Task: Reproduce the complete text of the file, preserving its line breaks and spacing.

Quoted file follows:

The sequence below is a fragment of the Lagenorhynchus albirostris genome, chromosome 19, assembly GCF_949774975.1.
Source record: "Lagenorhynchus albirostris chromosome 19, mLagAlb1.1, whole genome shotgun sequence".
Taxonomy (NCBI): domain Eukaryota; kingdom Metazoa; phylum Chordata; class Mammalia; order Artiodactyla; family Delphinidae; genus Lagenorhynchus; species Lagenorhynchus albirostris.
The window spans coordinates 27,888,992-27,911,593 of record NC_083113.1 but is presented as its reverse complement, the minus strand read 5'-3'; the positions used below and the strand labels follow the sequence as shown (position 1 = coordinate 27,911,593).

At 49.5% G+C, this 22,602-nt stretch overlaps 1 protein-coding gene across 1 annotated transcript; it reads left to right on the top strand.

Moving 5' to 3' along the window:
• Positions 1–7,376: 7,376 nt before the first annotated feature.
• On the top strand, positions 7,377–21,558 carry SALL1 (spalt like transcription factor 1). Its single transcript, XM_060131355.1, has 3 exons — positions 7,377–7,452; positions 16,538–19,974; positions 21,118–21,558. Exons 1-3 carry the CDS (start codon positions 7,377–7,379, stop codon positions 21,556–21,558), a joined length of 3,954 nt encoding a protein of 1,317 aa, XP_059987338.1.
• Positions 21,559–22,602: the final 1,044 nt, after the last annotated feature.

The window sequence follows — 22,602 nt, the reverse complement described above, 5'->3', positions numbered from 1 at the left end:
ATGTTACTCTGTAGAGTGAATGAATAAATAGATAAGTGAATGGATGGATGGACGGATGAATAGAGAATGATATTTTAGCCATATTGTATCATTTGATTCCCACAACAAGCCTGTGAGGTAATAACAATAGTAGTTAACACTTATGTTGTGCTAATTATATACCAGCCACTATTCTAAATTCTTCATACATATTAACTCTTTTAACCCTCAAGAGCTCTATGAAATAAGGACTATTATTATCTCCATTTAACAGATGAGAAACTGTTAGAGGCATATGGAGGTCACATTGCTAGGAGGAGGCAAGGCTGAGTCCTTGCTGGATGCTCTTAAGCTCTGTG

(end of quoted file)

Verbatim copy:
The sequence below is a fragment of the Lagenorhynchus albirostris genome, chromosome 19, assembly GCF_949774975.1.
Source record: "Lagenorhynchus albirostris chromosome 19, mLagAlb1.1, whole genome shotgun sequence".
Taxonomy (NCBI): domain Eukaryota; kingdom Metazoa; phylum Chordata; class Mammalia; order Artiodactyla; family Delphinidae; genus Lagenorhynchus; species Lagenorhynchus albirostris.
The window spans coordinates 27,888,992-27,911,593 of record NC_083113.1 but is presented as its reverse complement, the minus strand read 5'-3'; the positions used below and the strand labels follow the sequence as shown (position 1 = coordinate 27,911,593).

At 49.5% G+C, this 22,602-nt stretch overlaps 1 protein-coding gene across 1 annotated transcript; it reads left to right on the top strand.

Moving 5' to 3' along the window:
• Positions 1–7,376: 7,376 nt before the first annotated feature.
• On the top strand, positions 7,377–21,558 carry SALL1 (spalt like transcription factor 1). Its single transcript, XM_060131355.1, has 3 exons — positions 7,377–7,452; positions 16,538–19,974; positions 21,118–21,558. Exons 1-3 carry the CDS (start codon positions 7,377–7,379, stop codon positions 21,556–21,558), a joined length of 3,954 nt encoding a protein of 1,317 aa, XP_059987338.1.
• Positions 21,559–22,602: the final 1,044 nt, after the last annotated feature.

The window sequence follows — 22,602 nt, the reverse complement described above, 5'->3', positions numbered from 1 at the left end:
ATGTTACTCTGTAGAGTGAATGAATAAATAGATAAGTGAATGGATGGATGGACGGATGAATAGAGAATGATATTTTAGCCATATTGTATCATTTGATTCCCACAACAAGCCTGTGAGGTAATAACAATAGTAGTTAACACTTATGTTGTGCTAATTATATACCAGCCACTATTCTAAATTCTTCATACATATTAACTCTTTTAACCCTCAAGAGCTCTATGAAATAAGGACTATTATTATCTCCATTTAACAGATGAGAAACTGTTAGAGGCATATGGAGGTCACATTGCTAGGAGGAGGCAAGGCTGAGTCCTTGCTGGATGCTCTTAAGCTCTGTG